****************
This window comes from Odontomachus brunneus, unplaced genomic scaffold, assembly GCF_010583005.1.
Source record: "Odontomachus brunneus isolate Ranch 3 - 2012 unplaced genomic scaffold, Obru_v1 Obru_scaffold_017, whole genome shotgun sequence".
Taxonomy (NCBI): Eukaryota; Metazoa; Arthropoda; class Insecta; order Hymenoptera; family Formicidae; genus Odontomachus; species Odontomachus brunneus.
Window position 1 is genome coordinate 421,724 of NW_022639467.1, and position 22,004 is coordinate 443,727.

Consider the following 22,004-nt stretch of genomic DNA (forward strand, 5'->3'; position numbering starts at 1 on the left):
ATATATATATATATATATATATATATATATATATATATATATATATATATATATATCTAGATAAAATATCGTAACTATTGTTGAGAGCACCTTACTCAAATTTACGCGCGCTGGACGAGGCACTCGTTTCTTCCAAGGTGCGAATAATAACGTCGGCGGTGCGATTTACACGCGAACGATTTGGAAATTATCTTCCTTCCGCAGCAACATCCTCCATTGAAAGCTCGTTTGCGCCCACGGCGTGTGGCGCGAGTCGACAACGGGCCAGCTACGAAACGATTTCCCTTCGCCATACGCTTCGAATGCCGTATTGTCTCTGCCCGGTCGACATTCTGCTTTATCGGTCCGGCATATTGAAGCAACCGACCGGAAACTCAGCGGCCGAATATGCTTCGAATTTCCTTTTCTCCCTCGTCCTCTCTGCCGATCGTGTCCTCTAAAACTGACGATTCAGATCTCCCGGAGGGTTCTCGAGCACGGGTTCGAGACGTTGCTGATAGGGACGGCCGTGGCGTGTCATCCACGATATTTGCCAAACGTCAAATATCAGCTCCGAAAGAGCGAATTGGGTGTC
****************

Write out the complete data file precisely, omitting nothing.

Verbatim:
This window comes from Odontomachus brunneus, unplaced genomic scaffold, assembly GCF_010583005.1.
Source record: "Odontomachus brunneus isolate Ranch 3 - 2012 unplaced genomic scaffold, Obru_v1 Obru_scaffold_017, whole genome shotgun sequence".
Taxonomy (NCBI): Eukaryota; Metazoa; Arthropoda; class Insecta; order Hymenoptera; family Formicidae; genus Odontomachus; species Odontomachus brunneus.
Window position 1 is genome coordinate 421,724 of NW_022639467.1, and position 22,004 is coordinate 443,727.

Consider the following 22,004-nt stretch of genomic DNA (forward strand, 5'->3'; position numbering starts at 1 on the left):
ATATATATATATATATATATATATATATATATATATATATATATATATATATATATCTAGATAAAATATCGTAACTATTGTTGAGAGCACCTTACTCAAATTTACGCGCGCTGGACGAGGCACTCGTTTCTTCCAAGGTGCGAATAATAACGTCGGCGGTGCGATTTACACGCGAACGATTTGGAAATTATCTTCCTTCCGCAGCAACATCCTCCATTGAAAGCTCGTTTGCGCCCACGGCGTGTGGCGCGAGTCGACAACGGGCCAGCTACGAAACGATTTCCCTTCGCCATACGCTTCGAATGCCGTATTGTCTCTGCCCGGTCGACATTCTGCTTTATCGGTCCGGCATATTGAAGCAACCGACCGGAAACTCAGCGGCCGAATATGCTTCGAATTTCCTTTTCTCCCTCGTCCTCTCTGCCGATCGTGTCCTCTAAAACTGACGATTCAGATCTCCCGGAGGGTTCTCGAGCACGGGTTCGAGACGTTGCTGATAGGGACGGCCGTGGCGTGTCATCCACGATATTTGCCAAACGTCAAATATCAGCTCCGAAAGAGCGAATTGGGTGTC